Reading The Handmaid’s Tale as my final book of 2020 was a great choice for me. The book, like 2020, is a world where everything changed from what we used to know in such a short period of time. Of course, I’m not comparing staying indoors due to a deadly virus to being a handmaid assigned to a man as a walking womb with no freedom, no relationships, and zero choice. However, the handmaid’s description of a world she no longer recognised felt familiar to me.

The novel is one of intrigue and anticipation, as we never know entirely what is going on as we see everything from the perspective of Offred. We see the new world through her eyes and only know what she knows. The reader is constantly left with unanswered questions as we, like Offred, do not know who to trust and who to be weary of.

I found the novel to be well written as I was fully immersed into this new world. Atwood does a brilliant job at navigating the reader through the different aspects of this new world. The novel follows the form of flashbacks as Offred takes us back through her memories of her life before, one where she was married with a child, one where she had a job, friends and freedom.

Offred’s character, although not revolutionary, participates in subversive behaviour as a form of rebellion against the regime. Through these small subversions, we are left anxious but overjoyed at the small bonds that she forms with others. We are excited for her little victories.

Overall, I enjoyed reading this novel, and I am looking forward to starting the sequel The Testaments in the new year. Especially since the sequel won the Booker Prize 2019 along with Girl, Woman, Other, as joint winners. I rate this book a 4.5 out of 5 stars.


Thank you for reading.

Semester One Update

Its the end of semester one of my PhD. It has been fun and sometimes stressful. From funding applications to contacting publishers for potential projects, it has been an amazing experience.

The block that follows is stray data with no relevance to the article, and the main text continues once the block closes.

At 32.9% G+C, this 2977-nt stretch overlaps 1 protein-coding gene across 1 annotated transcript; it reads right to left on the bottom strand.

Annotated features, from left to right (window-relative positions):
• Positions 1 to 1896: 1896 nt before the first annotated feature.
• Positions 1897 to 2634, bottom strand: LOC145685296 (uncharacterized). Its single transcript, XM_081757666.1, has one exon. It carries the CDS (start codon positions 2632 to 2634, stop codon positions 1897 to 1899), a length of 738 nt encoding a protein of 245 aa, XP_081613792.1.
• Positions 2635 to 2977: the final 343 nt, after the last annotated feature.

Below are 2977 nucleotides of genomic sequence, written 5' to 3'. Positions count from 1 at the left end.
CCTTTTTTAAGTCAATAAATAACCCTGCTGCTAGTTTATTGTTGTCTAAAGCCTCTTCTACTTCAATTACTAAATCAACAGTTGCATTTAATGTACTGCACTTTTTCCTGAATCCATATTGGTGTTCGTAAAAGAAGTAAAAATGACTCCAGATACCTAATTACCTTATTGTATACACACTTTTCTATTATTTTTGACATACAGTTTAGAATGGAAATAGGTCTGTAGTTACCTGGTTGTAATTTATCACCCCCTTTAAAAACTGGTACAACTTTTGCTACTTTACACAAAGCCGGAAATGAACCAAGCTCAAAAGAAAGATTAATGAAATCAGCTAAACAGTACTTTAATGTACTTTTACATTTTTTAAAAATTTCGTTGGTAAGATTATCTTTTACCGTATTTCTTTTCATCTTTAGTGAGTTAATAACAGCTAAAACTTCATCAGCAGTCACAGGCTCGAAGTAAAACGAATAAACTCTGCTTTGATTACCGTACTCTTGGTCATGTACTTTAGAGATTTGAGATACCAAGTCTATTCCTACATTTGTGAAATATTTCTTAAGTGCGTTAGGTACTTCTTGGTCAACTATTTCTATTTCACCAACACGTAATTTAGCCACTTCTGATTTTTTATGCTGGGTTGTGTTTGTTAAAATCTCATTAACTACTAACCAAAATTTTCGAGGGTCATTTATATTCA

Top Three things I’ve enjoyed this semester:

  1. Being considered an expert (although prematurely) in a specific subject area. With my thesis question being an area that has not been explored before, it is exciting being known as the go to person for that specific topic. And its also great that so many people are excited about my thesis and the outcome of it (even though this can also be very daunting at times).
  2. Being able to read all the time and to read things I’m interested in and its all part of my future career. I love that I am actually doing things I love to do and all in the name of a PhD. Its been great growing my knowledge of my topic area.
  3. Making new friends (virtually). Although COVID has made it very difficult to network and connect with others, I have been able to gain small wins and was able to set up a film club with a small group of people. Here is to another semester of making friends awkwardly online.

Top Three things I’m looking forward to next semester:

  1. More reading. I cannot wait to start doing some reading again. I am officially giving myself a week away (next week) from my PhD and will be spending the last week of December focusing on non-reading PhD work, e.g. administrative tasks, so by next semester I’ll be ready to go back to my reading.
  2. Starting one of my thesis chapters. I have to write 10,000 words by June 30th, and I am so excited to begin. I love my topic and just wish that there were more hours in the day so I could read everything I need to read. I cannot wait to begin writing some of my thoughts on paper. I believe that my 365 Days of Writing challenge last year has prepared me for this. I’m so excited.
  3. Planning my research trips. Ideally, I will be spending some time in Africa next year as my thesis is on African Literature, although COVID might have different plans. I cannot wait!! I will hopefully be visiting a few African countries and spending a considerable amount of time there. I haven’t planned a trip since COVID started and I am itching to travel again.

Here’s to semester two being just as productive, less stressful and more new experiences and exciting opportunities.


Thank you for reading.